What Voting Cannot Do
By Judie Brown
This is not a commentary about why you should never cast a vote again. On the contrary, as St. John Paul II reminds us: “The value of democracy stands or falls with the values which it embodies and promotes. Of course, values such as the dignity of every human person, respect for inviolable and inalienable human rights, and the adoption of the ‘common good’ as the end and criterion regulating political life are certainly fundamental and not to be ignored.”
But when we live in a nation where millions of human beings have been murdered under cover of law, it is a good idea to remember what politics and the act of voting cannot do.
Voting alone does not a civil society make. It is a good idea to elect men and women who reflect our values, but without our commitment to live out those values ourselves, elected officials can do little.
For example, there are many men and women in our nation today who have been scarred by abortion. There are an equal number who make it part of their life’s work to help others who have aborted their children. Among them, we will never find one pro-life witness who will not tell you that abortion kills a baby and wounds that child’s mother and his family. Politics does not tell us that.
When a sidewalk counselor ministers to a young woman who is entering an abortion mill, she does not ask the abortion-minded expectant mother whether or not she wants her baby. Rather, she compassionately affirms the mother and her baby, talking about two human beings of equal value before the world and most especially before God.
Patricia saw tiny fingerprints on those fingers. But what really broke her heart was the expression on the baby’s face. She could tell he was screaming because his little mouth was open.Posted by Celebrate Life magazine on Saturday, March 28, 2020
Catholic speaker Patricia Sandoval tells us in her book Transfigured that her life was changed by truth. Sandoval heard that truth and experienced it in her soul, not in a voting booth.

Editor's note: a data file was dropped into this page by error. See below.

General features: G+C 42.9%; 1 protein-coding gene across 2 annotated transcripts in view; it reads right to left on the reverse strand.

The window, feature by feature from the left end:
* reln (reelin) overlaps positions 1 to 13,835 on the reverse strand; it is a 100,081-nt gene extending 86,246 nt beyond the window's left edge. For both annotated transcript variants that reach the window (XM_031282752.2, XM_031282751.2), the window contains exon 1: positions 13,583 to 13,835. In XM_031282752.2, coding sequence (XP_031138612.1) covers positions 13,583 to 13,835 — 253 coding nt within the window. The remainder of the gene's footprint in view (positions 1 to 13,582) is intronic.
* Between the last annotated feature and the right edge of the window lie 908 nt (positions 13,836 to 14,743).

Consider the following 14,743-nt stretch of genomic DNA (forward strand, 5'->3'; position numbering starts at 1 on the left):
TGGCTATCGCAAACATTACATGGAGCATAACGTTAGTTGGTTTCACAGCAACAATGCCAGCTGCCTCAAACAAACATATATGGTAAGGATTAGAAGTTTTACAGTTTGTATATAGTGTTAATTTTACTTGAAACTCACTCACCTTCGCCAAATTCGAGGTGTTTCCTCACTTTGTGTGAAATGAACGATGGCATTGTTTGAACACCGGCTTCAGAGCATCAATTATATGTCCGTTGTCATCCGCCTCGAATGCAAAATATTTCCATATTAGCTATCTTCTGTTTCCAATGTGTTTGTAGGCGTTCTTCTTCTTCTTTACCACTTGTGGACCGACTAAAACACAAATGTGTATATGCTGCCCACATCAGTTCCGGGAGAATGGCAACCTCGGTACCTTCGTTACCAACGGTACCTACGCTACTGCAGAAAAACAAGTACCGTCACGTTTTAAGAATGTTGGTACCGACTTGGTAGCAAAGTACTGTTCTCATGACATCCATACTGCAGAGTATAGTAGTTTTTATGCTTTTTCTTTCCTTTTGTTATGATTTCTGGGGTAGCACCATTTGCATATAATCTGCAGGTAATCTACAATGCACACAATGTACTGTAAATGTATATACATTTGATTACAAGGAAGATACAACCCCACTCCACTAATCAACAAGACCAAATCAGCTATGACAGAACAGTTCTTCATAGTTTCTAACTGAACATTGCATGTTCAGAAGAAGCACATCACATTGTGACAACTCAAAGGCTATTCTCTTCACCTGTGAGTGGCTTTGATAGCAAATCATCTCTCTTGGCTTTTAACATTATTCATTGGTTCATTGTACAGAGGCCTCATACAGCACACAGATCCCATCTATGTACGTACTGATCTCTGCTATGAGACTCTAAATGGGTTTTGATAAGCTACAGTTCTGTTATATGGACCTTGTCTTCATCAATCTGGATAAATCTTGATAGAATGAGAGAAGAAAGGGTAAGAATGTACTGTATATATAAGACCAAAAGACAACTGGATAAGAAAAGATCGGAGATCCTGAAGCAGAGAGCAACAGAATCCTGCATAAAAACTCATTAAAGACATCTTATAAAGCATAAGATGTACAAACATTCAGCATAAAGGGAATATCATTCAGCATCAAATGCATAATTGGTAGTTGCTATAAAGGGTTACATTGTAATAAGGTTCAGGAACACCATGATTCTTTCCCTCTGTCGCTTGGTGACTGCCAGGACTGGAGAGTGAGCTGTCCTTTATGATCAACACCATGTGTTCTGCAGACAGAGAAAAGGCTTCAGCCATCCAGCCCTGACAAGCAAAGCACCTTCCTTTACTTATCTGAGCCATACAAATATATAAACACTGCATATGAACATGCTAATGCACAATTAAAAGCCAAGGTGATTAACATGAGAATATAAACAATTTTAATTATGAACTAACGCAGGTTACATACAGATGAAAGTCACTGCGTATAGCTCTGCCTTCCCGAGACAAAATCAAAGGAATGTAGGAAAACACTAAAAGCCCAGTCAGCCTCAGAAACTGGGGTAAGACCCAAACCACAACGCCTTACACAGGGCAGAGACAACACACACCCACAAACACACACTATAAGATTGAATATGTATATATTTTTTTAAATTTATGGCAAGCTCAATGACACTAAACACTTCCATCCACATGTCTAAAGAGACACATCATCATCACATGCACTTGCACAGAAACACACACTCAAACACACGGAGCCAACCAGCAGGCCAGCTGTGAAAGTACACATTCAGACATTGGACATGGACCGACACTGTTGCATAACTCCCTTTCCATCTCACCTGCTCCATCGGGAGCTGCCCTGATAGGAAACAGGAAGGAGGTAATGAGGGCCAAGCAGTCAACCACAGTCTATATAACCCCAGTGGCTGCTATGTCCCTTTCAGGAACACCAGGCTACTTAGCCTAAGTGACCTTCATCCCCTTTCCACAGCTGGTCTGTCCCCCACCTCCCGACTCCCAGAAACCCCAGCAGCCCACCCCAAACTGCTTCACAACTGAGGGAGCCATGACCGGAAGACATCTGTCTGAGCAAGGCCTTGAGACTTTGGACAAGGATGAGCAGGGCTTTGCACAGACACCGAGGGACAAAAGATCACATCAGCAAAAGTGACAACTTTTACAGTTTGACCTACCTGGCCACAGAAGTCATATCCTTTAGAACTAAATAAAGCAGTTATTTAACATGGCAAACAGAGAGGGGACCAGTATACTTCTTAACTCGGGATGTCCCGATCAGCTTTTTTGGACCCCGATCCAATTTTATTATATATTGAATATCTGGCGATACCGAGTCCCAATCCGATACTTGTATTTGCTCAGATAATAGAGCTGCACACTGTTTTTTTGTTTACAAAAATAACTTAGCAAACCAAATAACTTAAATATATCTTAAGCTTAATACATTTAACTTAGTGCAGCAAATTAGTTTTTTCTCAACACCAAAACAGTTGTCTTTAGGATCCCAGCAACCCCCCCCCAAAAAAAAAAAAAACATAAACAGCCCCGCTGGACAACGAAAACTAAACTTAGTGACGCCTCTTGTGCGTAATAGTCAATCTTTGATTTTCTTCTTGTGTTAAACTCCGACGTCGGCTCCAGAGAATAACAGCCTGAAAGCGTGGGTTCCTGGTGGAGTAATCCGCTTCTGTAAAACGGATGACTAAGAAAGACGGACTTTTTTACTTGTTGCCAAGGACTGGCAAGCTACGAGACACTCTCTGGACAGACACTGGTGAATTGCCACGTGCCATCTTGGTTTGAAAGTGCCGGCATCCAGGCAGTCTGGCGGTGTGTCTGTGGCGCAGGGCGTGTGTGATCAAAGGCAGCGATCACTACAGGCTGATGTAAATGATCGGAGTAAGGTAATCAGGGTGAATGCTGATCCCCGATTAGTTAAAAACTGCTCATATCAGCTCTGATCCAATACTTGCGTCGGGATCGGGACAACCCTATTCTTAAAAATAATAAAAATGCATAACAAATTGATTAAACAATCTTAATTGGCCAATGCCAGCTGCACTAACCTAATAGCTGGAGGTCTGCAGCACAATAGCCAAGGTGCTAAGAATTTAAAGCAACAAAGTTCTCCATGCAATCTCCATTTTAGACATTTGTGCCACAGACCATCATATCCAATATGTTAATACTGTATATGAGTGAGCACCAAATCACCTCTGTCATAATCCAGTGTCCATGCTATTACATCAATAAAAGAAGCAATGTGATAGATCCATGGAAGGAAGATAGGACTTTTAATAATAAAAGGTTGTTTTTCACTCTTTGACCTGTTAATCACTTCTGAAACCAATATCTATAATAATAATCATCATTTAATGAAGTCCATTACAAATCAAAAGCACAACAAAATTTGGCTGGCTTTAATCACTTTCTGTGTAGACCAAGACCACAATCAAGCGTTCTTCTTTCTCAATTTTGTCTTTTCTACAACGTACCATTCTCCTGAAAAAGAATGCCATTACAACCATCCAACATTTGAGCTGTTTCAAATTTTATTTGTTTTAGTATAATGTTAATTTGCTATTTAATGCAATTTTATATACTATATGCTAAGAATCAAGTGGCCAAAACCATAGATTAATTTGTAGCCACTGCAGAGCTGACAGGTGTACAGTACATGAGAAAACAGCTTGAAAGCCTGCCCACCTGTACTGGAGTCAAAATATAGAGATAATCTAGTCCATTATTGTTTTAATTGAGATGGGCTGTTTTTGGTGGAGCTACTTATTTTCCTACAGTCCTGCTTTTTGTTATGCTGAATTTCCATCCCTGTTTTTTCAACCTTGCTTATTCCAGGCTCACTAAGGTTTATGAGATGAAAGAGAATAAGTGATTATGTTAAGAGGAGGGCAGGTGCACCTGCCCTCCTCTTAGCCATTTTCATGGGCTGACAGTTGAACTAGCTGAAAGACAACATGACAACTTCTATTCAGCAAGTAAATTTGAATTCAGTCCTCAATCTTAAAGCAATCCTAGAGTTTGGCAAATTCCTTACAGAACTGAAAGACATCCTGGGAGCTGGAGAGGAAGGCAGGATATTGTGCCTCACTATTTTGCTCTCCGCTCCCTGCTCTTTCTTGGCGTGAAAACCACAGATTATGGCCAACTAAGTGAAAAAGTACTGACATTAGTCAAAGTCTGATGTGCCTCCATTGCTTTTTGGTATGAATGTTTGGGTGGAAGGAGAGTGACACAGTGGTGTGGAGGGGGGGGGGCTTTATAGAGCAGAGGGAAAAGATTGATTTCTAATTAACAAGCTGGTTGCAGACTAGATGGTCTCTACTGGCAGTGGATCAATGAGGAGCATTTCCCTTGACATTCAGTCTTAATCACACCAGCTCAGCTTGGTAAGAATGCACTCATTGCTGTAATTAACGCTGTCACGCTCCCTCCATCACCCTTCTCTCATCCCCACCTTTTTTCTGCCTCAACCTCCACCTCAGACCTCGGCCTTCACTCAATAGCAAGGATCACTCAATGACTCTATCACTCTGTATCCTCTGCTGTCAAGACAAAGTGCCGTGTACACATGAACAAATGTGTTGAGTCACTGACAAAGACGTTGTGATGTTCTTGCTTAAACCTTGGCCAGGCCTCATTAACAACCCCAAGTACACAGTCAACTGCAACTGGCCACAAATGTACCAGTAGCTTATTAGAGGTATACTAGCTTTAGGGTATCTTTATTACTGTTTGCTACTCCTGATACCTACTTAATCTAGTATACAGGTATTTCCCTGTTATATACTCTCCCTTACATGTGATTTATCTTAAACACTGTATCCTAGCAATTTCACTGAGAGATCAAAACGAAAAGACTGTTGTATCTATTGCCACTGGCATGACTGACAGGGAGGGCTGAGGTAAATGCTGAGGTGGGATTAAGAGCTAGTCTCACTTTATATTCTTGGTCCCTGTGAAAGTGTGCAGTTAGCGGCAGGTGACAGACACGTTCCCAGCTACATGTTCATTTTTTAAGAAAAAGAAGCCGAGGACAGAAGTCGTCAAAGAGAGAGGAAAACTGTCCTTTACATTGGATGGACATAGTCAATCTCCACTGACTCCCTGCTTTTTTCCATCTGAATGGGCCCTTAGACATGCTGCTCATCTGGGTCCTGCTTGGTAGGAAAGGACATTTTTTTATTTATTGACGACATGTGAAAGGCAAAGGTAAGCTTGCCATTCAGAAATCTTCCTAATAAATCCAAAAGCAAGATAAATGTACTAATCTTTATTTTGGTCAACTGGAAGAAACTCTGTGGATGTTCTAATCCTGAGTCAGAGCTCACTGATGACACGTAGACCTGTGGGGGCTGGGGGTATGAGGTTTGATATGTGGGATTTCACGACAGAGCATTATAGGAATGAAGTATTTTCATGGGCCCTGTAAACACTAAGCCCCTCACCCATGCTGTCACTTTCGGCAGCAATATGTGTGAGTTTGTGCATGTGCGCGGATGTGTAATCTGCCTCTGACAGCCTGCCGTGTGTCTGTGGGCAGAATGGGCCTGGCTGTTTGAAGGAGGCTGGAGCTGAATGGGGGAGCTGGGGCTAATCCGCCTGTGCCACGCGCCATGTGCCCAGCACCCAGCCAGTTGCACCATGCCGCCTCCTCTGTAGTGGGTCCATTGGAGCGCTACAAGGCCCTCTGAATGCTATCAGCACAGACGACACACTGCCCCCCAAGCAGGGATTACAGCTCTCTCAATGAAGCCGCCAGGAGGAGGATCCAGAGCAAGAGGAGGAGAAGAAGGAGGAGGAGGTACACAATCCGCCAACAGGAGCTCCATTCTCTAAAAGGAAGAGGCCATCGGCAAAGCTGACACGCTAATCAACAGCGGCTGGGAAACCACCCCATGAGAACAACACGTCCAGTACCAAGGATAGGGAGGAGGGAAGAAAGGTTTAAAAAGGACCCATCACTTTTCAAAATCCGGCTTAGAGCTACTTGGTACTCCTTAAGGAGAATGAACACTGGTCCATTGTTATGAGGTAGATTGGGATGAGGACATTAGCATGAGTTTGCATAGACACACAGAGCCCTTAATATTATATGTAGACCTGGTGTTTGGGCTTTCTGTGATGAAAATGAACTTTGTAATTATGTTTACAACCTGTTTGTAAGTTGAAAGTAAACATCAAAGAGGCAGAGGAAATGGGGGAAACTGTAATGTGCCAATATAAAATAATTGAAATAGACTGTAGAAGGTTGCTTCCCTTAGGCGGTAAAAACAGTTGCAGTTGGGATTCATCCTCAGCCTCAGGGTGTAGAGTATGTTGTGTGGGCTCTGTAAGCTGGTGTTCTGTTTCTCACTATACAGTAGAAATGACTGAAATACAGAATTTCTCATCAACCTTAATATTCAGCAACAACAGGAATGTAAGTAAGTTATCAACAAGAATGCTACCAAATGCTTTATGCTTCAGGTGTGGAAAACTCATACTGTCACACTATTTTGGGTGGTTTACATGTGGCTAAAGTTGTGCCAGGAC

Sandoval, who aborted three babies, became a drug addict, and actually worked for Planned Parenthood, does not offer an excuse for abortion. As she says of her experience at a Rachel’s Vineyard after-abortion healing retreat: “That weekend, I made a promise to my children: ‘Since I ended your lives and didn’t give you the chance to live, I will, in your honor, do everything in my power to defend life.’ And God has made it so.”
The women who benefit from Sandoval’s witness and that of pro-life people on the front lines have been touched by God Himself, who wipes “away the tears from every cheek.”
In these and countless other examples, we learn firsthand the simple truth that each preborn baby is created by God and should never be equated with a political issue. These babies and their mothers are real people. They should never be debate points between candidates . . . and yet they are.
Given that fact, there are men and women in politics who get this. They not only believe it, but they say so. Thus, if we fail to vote for those who respect life and are willing to defend life in the political arena, we cannot expect public figures to be elected who will defend the babies.
Clearly, voting cannot minister to hurting women, to broken families, and to the millions of Americans who have no clue that abortion kills a person. Most of our fellow Americans believe what they hear on television and read in the newspapers. After nearly 50 years of decriminalized abortion, they believe that abortion is one of many issues, but not a deadly act.
Voting cannot change that, but we can by teaching and by our example.
If we are not emulating maximum determination to defend the “inviolability of human life” in our voting, our witnessing, and our living a pro-life life, then we do not understand this basic teaching: “The inalienable right to life of every innocent human individual is a constitutive element of a civil society and its legislation.”
Let us therefore go forth, doing all things for Christ and in Christ, including casting a vote for life, not death, and civility, not human carnage.
Voting can do that.